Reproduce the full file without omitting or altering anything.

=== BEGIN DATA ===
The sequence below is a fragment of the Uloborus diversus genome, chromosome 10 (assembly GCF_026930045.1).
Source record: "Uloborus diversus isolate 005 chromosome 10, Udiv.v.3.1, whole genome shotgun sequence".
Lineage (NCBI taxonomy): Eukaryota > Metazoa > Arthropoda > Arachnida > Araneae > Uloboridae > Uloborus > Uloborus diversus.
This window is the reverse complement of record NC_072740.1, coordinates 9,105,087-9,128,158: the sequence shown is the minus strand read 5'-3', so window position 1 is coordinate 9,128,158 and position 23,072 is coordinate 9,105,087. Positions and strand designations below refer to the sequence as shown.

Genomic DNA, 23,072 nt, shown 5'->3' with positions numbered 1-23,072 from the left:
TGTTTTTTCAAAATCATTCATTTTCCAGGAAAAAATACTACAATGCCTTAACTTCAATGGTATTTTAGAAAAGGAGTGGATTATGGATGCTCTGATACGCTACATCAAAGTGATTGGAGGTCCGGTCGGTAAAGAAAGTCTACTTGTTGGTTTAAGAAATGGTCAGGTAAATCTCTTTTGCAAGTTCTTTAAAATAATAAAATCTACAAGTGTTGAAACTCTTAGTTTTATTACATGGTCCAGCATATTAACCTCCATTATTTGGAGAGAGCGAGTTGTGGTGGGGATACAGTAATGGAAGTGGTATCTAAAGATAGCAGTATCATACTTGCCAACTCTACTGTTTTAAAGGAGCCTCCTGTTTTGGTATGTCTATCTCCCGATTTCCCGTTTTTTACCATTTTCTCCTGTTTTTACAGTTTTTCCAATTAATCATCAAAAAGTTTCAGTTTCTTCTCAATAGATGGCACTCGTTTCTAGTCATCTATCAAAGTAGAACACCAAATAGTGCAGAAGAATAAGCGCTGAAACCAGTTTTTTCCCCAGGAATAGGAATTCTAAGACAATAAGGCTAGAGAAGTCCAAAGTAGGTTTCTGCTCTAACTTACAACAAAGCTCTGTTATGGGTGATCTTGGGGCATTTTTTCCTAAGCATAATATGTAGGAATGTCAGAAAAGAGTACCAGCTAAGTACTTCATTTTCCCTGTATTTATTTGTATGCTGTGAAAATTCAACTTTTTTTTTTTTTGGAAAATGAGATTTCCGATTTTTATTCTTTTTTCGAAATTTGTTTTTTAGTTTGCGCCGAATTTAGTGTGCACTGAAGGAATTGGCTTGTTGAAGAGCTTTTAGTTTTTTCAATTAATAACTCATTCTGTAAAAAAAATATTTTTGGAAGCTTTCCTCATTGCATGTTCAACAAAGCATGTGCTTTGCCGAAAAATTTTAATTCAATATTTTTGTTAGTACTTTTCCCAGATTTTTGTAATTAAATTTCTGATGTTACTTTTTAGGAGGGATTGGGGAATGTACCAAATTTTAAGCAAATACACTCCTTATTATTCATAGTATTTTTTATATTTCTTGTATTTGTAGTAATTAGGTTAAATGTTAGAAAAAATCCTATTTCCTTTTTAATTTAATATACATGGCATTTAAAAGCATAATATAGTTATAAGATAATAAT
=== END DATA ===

The sequence below is a fragment of the Uloborus diversus genome, chromosome 10 (assembly GCF_026930045.1).
Source record: "Uloborus diversus isolate 005 chromosome 10, Udiv.v.3.1, whole genome shotgun sequence".
Lineage (NCBI taxonomy): Eukaryota > Metazoa > Arthropoda > Arachnida > Araneae > Uloboridae > Uloborus > Uloborus diversus.
This window is the reverse complement of record NC_072740.1, coordinates 9,105,087-9,128,158: the sequence shown is the minus strand read 5'-3', so window position 1 is coordinate 9,128,158 and position 23,072 is coordinate 9,105,087. Positions and strand designations below refer to the sequence as shown.

Genomic DNA, 23,072 nt, shown 5'->3' with positions numbered 1-23,072 from the left:
TGTTTTTTCAAAATCATTCATTTTCCAGGAAAAAATACTACAATGCCTTAACTTCAATGGTATTTTAGAAAAGGAGTGGATTATGGATGCTCTGATACGCTACATCAAAGTGATTGGAGGTCCGGTCGGTAAAGAAAGTCTACTTGTTGGTTTAAGAAATGGTCAGGTAAATCTCTTTTGCAAGTTCTTTAAAATAATAAAATCTACAAGTGTTGAAACTCTTAGTTTTATTACATGGTCCAGCATATTAACCTCCATTATTTGGAGAGAGCGAGTTGTGGTGGGGATACAGTAATGGAAGTGGTATCTAAAGATAGCAGTATCATACTTGCCAACTCTACTGTTTTAAAGGAGCCTCCTGTTTTGGTATGTCTATCTCCCGATTTCCCGTTTTTTACCATTTTCTCCTGTTTTTACAGTTTTTCCAATTAATCATCAAAAAGTTTCAGTTTCTTCTCAATAGATGGCACTCGTTTCTAGTCATCTATCAAAGTAGAACACCAAATAGTGCAGAAGAATAAGCGCTGAAACCAGTTTTTTCCCCAGGAATAGGAATTCTAAGACAATAAGGCTAGAGAAGTCCAAAGTAGGTTTCTGCTCTAACTTACAACAAAGCTCTGTTATGGGTGATCTTGGGGCATTTTTTCCTAAGCATAATATGTAGGAATGTCAGAAAAGAGTACCAGCTAAGTACTTCATTTTCCCTGTATTTATTTGTATGCTGTGAAAATTCAACTTTTTTTTTTTTTGGAAAATGAGATTTCCGATTTTTATTCTTTTTTCGAAATTTGTTTTTTAGTTTGCGCCGAATTTAGTGTGCACTGAAGGAATTGGCTTGTTGAAGAGCTTTTAGTTTTTTCAATTAATAACTCATTCTGTAAAAAAAATATTTTTGGAAGCTTTCCTCATTGCATGTTCAACAAAGCATGTGCTTTGCCGAAAAATTTTAATTCAATATTTTTGTTAGTACTTTTCCCAGATTTTTGTAATTAAATTTCTGATGTTACTTTTTAGGAGGGATTGGGGAATGTACCAAATTTTAAGCAAATACACTCCTTATTATTCATAGTATTTTTTATATTTCTTGTATTTGTAGTAATTAGGTTAAATGTTAGAAAAAATCCTATTTCCTTTTTAATTTAATATACATGGCATTTAAAAGCATAATATAGTTATAAGATAATAAT